On July 1, 2021, Governor DeWine signed legislation that will repeal the state’s sales tax on employment services and employment placement services. The Ohio House and Senate voted to repeal the tax as part of Ohio’s Budget Bill, H.B. 110. The repeal provision goes into effect on October 1, 2021.
The Ohio Revised Code had defined “employment service” as “providing or supplying personnel, on a temporary or long-term basis to perform work or labor under the supervision or control of another, when the personnel so supplied receive their wages, salary, or other compensation from the provider of the service.” “Employment placement service” was defined as “locating or finding employment for a person or finding or locating an employee to fill an available position.”
The tax was enacted almost 30 years ago and has undergone a long history of disputes and litigation with the Ohio Department of Taxation. The tax is considered a heavy tax burden on Ohio business and employment because it is an additional transactional tax that is not placed on these types of services in most other states. The greatest impacted industries generally include manufacturing, distribution, and similar industries that commonly use the services of temporary employees and/or employment service agencies. According to the Ohio Legislative Service Commission, the repeal will reduce general fund revenues by $92.4 million in fiscal year 2022 and by $138.6 in fiscal year 2023.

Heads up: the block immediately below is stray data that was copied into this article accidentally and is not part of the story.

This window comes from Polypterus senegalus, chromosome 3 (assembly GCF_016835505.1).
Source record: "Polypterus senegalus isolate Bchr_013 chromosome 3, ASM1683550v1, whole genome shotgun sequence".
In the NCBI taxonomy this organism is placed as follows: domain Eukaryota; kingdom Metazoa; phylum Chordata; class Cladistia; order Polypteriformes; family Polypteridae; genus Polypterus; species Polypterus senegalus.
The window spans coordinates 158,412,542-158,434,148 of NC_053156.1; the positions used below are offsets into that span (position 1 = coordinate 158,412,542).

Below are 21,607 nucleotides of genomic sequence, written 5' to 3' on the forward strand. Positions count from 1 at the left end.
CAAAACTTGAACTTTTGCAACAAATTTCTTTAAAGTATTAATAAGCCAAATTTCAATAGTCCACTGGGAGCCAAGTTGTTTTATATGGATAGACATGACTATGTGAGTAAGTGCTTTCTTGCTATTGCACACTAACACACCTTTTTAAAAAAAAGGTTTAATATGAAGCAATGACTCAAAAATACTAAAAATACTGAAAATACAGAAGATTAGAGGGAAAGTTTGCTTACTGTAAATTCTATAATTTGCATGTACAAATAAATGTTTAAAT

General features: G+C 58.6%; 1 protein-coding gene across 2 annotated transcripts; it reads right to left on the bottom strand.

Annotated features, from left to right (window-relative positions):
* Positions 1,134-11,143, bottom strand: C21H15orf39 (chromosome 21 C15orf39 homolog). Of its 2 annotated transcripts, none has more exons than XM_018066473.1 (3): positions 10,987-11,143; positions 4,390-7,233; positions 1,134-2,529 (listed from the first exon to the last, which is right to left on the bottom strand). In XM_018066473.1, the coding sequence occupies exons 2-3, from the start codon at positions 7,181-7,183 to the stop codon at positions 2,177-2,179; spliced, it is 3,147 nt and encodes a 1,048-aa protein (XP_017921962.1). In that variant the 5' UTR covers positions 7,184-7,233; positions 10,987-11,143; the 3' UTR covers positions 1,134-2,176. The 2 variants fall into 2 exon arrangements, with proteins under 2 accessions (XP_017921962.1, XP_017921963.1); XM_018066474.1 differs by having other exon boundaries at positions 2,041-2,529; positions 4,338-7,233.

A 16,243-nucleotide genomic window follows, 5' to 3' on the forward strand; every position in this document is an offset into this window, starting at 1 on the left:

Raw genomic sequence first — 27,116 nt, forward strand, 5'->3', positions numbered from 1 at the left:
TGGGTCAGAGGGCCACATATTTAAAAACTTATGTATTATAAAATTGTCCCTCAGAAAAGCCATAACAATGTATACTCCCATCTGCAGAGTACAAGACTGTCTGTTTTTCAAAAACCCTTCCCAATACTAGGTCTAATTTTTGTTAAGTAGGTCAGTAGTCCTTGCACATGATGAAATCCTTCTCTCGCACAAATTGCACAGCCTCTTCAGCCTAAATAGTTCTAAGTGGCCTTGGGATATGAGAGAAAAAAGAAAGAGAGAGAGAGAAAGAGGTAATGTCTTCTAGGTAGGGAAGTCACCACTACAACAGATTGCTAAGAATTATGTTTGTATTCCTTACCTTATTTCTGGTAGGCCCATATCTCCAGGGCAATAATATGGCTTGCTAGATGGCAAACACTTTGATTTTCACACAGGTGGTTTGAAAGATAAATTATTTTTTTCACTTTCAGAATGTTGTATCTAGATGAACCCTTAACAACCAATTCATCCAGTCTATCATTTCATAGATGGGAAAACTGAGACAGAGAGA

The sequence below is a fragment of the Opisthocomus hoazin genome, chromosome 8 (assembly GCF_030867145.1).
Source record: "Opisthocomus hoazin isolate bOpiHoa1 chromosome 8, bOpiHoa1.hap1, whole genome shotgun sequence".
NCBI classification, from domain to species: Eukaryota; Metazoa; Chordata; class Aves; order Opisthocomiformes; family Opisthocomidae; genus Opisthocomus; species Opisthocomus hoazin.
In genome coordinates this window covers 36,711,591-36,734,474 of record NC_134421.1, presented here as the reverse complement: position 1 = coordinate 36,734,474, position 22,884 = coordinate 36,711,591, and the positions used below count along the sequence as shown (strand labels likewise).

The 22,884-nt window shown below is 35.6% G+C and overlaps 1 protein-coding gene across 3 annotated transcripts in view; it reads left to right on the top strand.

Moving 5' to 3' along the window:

Because the bill is not effective until October 1, 2021, taxpayers will have to continue to work with the Department of Taxation to review these transactions for taxability on audits for periods prior to October 1, 2021. This will include documenting any exclusions such as permanent placement, lack of control and supervision, affiliated group transactions, and others that may apply. Additionally, direct pay permit holders should review their reporting procedures after the effective date to ensure they are in compliance with this change.
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